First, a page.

The day's adventure did not stop with the tiger beetles. The path through the prairie also yielded robberflies, a striking Phidippus apacheanus jumping spider, dung beetles and grasshoppers. Some of the robberflies eluded me for photos, but this Proctacanthella cacopiliga female allowed rather close approach.



Fueled on water and a Latte Miel and Raspberry Cream Cheese Danish from the Prairie Cafe, I embarked on the climb to the bluff as well as further westward along the ridge of Spring Green. My motivation was the lure of possibly seeing a lifer Splendid Tiger Beetle. I scoured the bluff looking but found none. However the hike was worth the effort regardless. I find the westward trek along the ridge to provoke quite a sense of wonder and discovery.



The desert had been nearly void of birdsong. However upon entering the woods to ascend the bluff, the typical forest birds, Eastern Wood Peewees, Black-capped Chickadees, Northern Cardinals, Downy and Pileated Woodpecker, and Tufted Titmouse were heard calling. Upon reaching the crest of the bluff trail, I flushed three roosting nightjars, presumably Common Nighthawks, from a nearby juniper.

Spiranthes magnicamporum, Great Plains Lady's Tresses, 29Sept2014
I had hoped to find the Spiranthes orchid on the southern ridge of the "quarry" where I had discovered this plant last year, but I could not locate evidence of any blooming. However I had not found this species blooming until late September last year, so perhaps it was too early. I skirted the southern ridge of the "quarry" for a different view being mindful of the potential for rattlesnakes. Alas my path once again did not cross this beloved reptile.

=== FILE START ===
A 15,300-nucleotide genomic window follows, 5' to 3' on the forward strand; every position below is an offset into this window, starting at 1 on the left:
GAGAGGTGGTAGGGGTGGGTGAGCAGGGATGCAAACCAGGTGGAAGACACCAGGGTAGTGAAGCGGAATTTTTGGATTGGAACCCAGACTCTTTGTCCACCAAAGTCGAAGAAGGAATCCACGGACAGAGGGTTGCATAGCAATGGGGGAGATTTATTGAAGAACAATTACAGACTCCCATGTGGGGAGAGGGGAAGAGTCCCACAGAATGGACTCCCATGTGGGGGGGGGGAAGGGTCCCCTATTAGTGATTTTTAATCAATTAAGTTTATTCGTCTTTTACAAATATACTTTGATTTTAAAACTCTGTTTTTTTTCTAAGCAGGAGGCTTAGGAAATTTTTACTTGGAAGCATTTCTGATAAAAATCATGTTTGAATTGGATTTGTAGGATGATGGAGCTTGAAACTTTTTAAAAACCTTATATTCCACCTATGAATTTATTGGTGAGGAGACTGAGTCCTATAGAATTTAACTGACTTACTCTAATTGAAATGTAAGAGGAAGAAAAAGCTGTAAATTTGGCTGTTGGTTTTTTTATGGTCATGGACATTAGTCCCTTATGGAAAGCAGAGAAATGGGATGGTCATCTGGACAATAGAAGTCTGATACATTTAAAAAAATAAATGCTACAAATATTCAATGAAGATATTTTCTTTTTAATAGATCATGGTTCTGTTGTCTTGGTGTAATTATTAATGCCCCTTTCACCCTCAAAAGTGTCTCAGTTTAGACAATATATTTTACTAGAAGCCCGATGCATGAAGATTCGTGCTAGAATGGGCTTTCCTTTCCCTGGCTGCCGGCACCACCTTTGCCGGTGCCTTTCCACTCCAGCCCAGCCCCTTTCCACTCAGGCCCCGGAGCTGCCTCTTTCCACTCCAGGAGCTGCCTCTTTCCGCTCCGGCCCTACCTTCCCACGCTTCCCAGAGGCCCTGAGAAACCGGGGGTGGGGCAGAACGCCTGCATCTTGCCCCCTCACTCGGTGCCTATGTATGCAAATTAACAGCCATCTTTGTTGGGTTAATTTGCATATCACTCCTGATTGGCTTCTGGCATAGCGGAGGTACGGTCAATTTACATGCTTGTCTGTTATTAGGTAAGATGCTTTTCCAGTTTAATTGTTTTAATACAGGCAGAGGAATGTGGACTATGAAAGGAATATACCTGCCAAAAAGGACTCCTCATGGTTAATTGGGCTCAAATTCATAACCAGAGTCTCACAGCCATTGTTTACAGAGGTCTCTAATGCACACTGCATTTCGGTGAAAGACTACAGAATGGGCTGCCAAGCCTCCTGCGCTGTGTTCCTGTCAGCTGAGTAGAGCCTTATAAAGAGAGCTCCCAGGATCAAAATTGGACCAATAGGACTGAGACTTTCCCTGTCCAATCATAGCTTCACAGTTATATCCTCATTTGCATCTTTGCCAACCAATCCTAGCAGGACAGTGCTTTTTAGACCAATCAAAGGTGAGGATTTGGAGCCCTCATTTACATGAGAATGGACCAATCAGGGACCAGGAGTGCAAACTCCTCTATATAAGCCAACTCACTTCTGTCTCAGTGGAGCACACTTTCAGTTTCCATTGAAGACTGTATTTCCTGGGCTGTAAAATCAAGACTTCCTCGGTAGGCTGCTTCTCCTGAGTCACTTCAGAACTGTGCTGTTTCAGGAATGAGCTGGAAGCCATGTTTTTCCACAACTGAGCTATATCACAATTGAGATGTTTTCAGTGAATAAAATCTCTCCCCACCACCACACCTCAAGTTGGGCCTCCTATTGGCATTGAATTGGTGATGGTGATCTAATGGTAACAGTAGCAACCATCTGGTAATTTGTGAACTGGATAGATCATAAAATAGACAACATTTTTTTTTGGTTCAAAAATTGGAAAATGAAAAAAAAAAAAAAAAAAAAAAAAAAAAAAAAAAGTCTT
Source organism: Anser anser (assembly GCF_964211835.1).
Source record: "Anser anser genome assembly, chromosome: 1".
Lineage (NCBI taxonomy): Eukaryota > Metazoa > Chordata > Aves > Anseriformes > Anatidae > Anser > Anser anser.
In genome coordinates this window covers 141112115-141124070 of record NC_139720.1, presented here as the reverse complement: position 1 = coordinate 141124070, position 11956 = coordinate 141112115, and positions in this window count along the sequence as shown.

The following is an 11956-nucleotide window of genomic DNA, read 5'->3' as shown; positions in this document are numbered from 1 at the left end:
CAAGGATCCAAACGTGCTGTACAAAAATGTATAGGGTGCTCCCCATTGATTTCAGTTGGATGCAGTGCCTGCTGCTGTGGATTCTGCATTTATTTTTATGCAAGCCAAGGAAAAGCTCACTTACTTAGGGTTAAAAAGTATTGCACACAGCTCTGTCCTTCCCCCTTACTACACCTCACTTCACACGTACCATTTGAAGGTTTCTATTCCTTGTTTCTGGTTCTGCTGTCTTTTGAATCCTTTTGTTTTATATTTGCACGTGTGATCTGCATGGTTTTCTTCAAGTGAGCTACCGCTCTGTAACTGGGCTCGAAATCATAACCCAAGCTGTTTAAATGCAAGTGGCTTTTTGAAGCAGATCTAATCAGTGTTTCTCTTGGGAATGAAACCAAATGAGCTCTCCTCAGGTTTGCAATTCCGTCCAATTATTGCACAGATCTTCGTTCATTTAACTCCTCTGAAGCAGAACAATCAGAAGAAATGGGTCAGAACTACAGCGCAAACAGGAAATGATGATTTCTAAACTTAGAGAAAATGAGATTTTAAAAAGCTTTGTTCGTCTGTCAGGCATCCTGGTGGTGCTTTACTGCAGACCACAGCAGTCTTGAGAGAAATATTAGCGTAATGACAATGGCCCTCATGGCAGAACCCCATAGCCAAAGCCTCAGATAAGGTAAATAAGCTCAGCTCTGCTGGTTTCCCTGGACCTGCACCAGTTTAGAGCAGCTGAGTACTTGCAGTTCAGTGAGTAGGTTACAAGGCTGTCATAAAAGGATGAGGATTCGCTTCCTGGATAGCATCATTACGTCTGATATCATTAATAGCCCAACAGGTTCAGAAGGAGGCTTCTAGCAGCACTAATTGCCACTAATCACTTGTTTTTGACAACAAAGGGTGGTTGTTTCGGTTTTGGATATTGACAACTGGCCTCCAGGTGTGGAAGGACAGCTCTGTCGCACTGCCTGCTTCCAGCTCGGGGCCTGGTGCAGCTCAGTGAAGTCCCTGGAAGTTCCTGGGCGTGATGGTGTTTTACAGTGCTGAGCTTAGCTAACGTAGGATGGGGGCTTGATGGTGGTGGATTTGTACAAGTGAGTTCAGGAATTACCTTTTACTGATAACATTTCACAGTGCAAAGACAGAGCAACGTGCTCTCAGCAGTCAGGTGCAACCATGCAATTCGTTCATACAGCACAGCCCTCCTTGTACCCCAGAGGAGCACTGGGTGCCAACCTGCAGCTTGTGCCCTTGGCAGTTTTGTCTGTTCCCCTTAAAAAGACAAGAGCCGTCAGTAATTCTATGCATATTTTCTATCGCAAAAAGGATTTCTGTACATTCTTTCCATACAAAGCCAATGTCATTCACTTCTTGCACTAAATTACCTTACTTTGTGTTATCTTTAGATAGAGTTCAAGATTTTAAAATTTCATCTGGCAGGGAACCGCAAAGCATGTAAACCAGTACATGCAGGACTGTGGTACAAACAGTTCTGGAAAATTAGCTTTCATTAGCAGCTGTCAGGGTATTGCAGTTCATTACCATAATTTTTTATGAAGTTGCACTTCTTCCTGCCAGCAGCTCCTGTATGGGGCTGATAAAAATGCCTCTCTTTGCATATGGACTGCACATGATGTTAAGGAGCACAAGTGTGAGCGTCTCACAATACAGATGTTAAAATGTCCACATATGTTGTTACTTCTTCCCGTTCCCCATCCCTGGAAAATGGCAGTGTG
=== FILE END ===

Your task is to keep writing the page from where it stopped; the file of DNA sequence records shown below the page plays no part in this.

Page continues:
The "quarry", iPhone capture
By the time I started back down the bluff, I was feeling rather exhausted and hungry. Initially I thought to beeline it back to the car, but the numerous hoppers I was seeing beckoned me to get my camera back out for more photography. It was at this point I realized I had been shooting all day with image stabilization set to "off." Doh!

Entylia carinata treehopper
Two-striped Planthopper
Red-banded Leafhopper
Hoverfly species
Finally back to the woman I encountered upon leaving the prairie. I spotted this woman lying in the prairie looking up at the sky after sunset. As I approached her, she sat up to inquire what I had seen explaining that at 82 she could no longer make it up the bluff. "What's new up there?" she asked. We chatted about the tiger beetles, hoppers, reptiles and the preserve. Being a longtime local resident, this young appearing 82 year-old, dressed in an army fatigue jacket with salt and pepper hair flowing to her shoulders, conveyed a deep passion and connectedness to Spring Green Preserve. With darkness rapidly approaching, I eventually went on my way to discover the Virginia Big-headed Tiger Beetle. Her parting words to me, "It was nice talking with you...help keep an eye on this place"

Thursday, August 20, 2015

A Few Notes on Tiger Beetles

I was searching the internet to find information on field marks to separate Hairy-necked Tiger Beetle from Bronzed Tiger Beetle when I came across resource. Its significance is it shows a photo of a tiger beetle larvae. Mystery solved!



I had photographed the above strange creature running across the sand along the Wisconsin River yesterday having no clue as to its identity other than it was clearly some larval creature.If I owned a field guide for tiger beetles its identity might have been more apparent.